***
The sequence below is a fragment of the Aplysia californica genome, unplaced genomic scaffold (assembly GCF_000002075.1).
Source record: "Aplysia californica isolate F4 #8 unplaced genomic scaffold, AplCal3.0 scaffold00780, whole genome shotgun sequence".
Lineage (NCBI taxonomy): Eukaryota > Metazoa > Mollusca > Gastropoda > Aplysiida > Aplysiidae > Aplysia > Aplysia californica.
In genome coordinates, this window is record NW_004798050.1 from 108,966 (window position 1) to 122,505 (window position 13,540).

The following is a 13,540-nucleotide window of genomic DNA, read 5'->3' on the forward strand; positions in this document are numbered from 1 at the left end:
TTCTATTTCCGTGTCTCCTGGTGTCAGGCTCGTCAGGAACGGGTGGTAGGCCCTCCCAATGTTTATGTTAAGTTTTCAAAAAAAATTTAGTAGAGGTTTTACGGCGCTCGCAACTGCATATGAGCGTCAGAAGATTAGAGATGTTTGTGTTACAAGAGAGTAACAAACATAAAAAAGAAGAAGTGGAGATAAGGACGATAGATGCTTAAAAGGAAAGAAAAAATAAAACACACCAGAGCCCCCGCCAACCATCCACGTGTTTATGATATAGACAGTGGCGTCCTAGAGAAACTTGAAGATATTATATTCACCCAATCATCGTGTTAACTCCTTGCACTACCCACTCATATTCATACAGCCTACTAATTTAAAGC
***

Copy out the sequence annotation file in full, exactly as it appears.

The sequence below is a fragment of the Aplysia californica genome, unplaced genomic scaffold (assembly GCF_000002075.1).
Source record: "Aplysia californica isolate F4 #8 unplaced genomic scaffold, AplCal3.0 scaffold00780, whole genome shotgun sequence".
Lineage (NCBI taxonomy): Eukaryota > Metazoa > Mollusca > Gastropoda > Aplysiida > Aplysiidae > Aplysia > Aplysia californica.
In genome coordinates, this window is record NW_004798050.1 from 108,966 (window position 1) to 122,505 (window position 13,540).

The following is a 13,540-nucleotide window of genomic DNA, read 5'->3' on the forward strand; positions in this document are numbered from 1 at the left end:
TTCTATTTCCGTGTCTCCTGGTGTCAGGCTCGTCAGGAACGGGTGGTAGGCCCTCCCAATGTTTATGTTAAGTTTTCAAAAAAAATTTAGTAGAGGTTTTACGGCGCTCGCAACTGCATATGAGCGTCAGAAGATTAGAGATGTTTGTGTTACAAGAGAGTAACAAACATAAAAAAGAAGAAGTGGAGATAAGGACGATAGATGCTTAAAAGGAAAGAAAAAATAAAACACACCAGAGCCCCCGCCAACCATCCACGTGTTTATGATATAGACAGTGGCGTCCTAGAGAAACTTGAAGATATTATATTCACCCAATCATCGTGTTAACTCCTTGCACTACCCACTCATATTCATACAGCCTACTAATTTAAAGC